Just look at him trying to figure out when the exact moment
he surrendered control occurred. Shall I tell him it was before we met? 
No matter what the role, it is impossible to get over her face. Sure, she is a Mad Men gal in "Laura," but do we really think that Waldo and McPherson are on the hunt for Miss Hunt because of her talent? And doesn't Mrs. Muir look like a cat who has enjoyed her cream? Sexy Rexy may think he's in charge, but I think Lucy Muir is the one who is casting the spell on the old sea dog. 
You will do my bidding, you will do my bidding, you will do my bidding.
Even as the obsessive Ellen in "Leave Her to Heaven," we forgive her because, well, she was special, wasn't she?

Louise Brooks
Do you really think she was unconsciously spellbinding? I think not. This is serious witchcraft at work here. The enchanting Louise has long been the subject of those who have fallen under her spell. But she is a tricky witch, as she pretends to know not the effect she has on mere mortals. She once described herself as a rich man's pet ocelot, an exotic pet to be paraded before envious onlookers. I think she was the one who held the leash.
Felines rarely look you in the eye...
unless they want to cast a spell on you.

Though her magic was potent, she wasn't much interested in cinema enchantment. Her book of spells is short, with her trio of European films ("Pandora's Box," "Diary of a Lost Girl," and "Prix de Beaute") her crowning glory. But if the magic is powerful enough, it leaps off a static photograph and continues to cast a spell. 

As we enter this autumnal season of enchantment, feel free to fall under the spell of a sleek and seductive movie witch. They may be sometimes troublesome, but they are oh so worth it, don't you think?

Catch "Dreaming of City Lights" and "Dreaming of Gaslight" over at My Movie Dream Book

Friday, October 7, 2011

Dreaming of...Rear Window

Dreaming of "Rear Window" at my new blog, My Movie Dream Book.

See you in my dreams!
Lisa Carol Fremont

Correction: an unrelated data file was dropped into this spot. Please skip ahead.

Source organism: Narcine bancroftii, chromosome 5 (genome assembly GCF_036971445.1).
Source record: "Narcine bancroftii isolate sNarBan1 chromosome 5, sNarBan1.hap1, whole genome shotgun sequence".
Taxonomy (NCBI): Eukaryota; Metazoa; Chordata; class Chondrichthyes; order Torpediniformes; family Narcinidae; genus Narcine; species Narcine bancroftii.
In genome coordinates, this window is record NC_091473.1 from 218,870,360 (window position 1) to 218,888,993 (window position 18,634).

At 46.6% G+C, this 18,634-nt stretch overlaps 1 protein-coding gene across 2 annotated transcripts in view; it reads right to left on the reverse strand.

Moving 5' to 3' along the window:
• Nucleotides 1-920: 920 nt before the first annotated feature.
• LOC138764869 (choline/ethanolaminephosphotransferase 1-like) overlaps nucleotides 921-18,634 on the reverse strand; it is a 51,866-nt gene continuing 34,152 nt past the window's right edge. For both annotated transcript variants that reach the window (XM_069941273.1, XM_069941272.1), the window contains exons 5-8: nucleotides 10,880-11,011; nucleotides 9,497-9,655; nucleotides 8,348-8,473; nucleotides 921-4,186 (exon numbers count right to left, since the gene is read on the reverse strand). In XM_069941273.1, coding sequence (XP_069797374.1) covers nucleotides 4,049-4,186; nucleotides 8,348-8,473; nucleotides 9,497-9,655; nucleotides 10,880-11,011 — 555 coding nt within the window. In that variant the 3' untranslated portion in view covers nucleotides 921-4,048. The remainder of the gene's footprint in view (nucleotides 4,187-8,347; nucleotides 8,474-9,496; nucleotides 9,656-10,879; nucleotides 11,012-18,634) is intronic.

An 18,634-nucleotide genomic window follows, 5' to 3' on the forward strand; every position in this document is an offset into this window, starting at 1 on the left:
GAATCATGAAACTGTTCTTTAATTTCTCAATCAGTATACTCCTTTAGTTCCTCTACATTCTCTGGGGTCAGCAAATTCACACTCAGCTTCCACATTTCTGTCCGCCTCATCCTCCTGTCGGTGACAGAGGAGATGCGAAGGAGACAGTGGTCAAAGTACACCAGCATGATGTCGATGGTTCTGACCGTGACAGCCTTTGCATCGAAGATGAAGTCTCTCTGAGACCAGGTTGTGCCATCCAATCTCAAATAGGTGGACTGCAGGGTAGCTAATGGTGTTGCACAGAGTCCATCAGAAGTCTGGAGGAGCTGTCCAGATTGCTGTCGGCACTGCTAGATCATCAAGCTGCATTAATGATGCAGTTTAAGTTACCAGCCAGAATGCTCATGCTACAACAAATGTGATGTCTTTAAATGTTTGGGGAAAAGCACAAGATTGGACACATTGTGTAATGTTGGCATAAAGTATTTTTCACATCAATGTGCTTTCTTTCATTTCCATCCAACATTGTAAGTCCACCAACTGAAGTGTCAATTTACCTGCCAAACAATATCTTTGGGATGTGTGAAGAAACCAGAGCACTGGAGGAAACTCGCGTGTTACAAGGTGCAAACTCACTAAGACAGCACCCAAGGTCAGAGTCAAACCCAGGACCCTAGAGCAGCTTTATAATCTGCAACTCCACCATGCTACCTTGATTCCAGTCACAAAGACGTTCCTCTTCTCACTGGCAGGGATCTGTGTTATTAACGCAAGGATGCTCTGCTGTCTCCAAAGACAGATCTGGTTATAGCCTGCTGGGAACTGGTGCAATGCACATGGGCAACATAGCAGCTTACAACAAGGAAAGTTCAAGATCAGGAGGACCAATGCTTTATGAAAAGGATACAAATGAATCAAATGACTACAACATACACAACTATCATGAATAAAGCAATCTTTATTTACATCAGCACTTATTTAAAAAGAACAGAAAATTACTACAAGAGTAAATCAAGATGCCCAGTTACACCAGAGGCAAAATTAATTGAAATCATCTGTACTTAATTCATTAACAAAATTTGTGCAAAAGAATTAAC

Thursday, October 6, 2011

Carole Lombard - Twentieth Century - What Goes Good With Ham?

This is my contribution to the Carole-tennial (Plus 3) blogathon, sponsored by Carole and Company from October 6-9. Click here to view the 4-day day all-about-Carole roll call!
Ham and Applesauce - great together!
"Since most hams are a bit salty even after soaking /scrubbing / roasting, I'd go with a couple of slightly sweet (naturally that is) dishes and at least one tart and one somewhere in the middle."  - Googled reply to the question "What goes good with ham?"
Sharing the screen with the world's biggest soaked, scrubbed and roasted ham (otherwise known as John Barrymore) is no easy feat, especially when the salty old ham rallied to the top of his main course form. But side dishes can be a great compliment to the main course, as in the case of naturally slightly sweet and tart Carole Lombard in 1934's "Twentieth Century."

Since most hams are hogs, the great JB does tend to overpower the proceedings. But little Carole, in her first great comedic role after years of thankless glamour-puss and boring leading-lady roles, takes a page from the master, asserts herself right into the center of things and gives the old boy a real run for his money. And like the old thoroughbred he is, he ups his game to the finish line.

The Story

The film, written by Ben Hecht and Charles MacArthur and directed by Howard Hawks, tells the story of Broadway producer/director/impresario Oscar "OJ" Jaffe, a Belasco-like egomaniac of epic proportions. As a sly reference to Barrymore's earlier hit, "Svengali," Oscar takes a no-talent little model named Mildred Plotka (Carole) and, through sheer will and ego, proves that he can transform a Plotka into a Lily Garland, great star of the stage. Turns out, she is a willing subject. Their association starts off well, with OJ and Lily making hit after hit, as well as love. However, as her fame and ego grows, Lily tires of OJ's possessive and domineering ways. She breaks free from him and becomes a great movie star. Meanwhile, OJ flounders without her and hits the skids. What is a megalomaniac to do?